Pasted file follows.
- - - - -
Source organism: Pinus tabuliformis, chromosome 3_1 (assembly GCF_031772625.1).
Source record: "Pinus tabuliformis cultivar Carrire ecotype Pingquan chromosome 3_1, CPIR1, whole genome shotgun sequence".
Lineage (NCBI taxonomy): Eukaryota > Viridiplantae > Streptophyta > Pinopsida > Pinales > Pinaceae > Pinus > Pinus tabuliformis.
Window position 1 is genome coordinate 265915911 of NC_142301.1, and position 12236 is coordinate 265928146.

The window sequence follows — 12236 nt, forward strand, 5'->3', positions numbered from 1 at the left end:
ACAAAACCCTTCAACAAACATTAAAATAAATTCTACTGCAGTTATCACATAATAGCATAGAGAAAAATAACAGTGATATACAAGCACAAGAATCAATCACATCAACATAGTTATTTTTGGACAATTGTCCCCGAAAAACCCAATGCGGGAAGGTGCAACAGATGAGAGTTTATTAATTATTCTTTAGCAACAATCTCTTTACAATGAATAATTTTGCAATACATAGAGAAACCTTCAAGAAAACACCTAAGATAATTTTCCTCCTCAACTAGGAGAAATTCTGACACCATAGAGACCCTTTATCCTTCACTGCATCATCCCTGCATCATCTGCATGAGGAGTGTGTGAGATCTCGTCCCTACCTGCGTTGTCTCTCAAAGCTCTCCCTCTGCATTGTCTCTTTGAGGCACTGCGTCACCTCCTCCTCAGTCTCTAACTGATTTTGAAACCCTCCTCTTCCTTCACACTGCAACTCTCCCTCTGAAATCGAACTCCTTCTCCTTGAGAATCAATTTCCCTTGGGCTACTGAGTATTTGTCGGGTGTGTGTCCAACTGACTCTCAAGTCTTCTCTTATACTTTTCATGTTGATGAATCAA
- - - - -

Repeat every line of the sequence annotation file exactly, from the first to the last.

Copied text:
Source organism: Pinus tabuliformis, chromosome 3_1 (assembly GCF_031772625.1).
Source record: "Pinus tabuliformis cultivar Carrire ecotype Pingquan chromosome 3_1, CPIR1, whole genome shotgun sequence".
Lineage (NCBI taxonomy): Eukaryota > Viridiplantae > Streptophyta > Pinopsida > Pinales > Pinaceae > Pinus > Pinus tabuliformis.
Window position 1 is genome coordinate 265915911 of NC_142301.1, and position 12236 is coordinate 265928146.

The window sequence follows — 12236 nt, forward strand, 5'->3', positions numbered from 1 at the left end:
ACAAAACCCTTCAACAAACATTAAAATAAATTCTACTGCAGTTATCACATAATAGCATAGAGAAAAATAACAGTGATATACAAGCACAAGAATCAATCACATCAACATAGTTATTTTTGGACAATTGTCCCCGAAAAACCCAATGCGGGAAGGTGCAACAGATGAGAGTTTATTAATTATTCTTTAGCAACAATCTCTTTACAATGAATAATTTTGCAATACATAGAGAAACCTTCAAGAAAACACCTAAGATAATTTTCCTCCTCAACTAGGAGAAATTCTGACACCATAGAGACCCTTTATCCTTCACTGCATCATCCCTGCATCATCTGCATGAGGAGTGTGTGAGATCTCGTCCCTACCTGCGTTGTCTCTCAAAGCTCTCCCTCTGCATTGTCTCTTTGAGGCACTGCGTCACCTCCTCCTCAGTCTCTAACTGATTTTGAAACCCTCCTCTTCCTTCACACTGCAACTCTCCCTCTGAAATCGAACTCCTTCTCCTTGAGAATCAATTTCCCTTGGGCTACTGAGTATTTGTCGGGTGTGTGTCCAACTGACTCTCAAGTCTTCTCTTATACTTTTCATGTTGATGAATCAA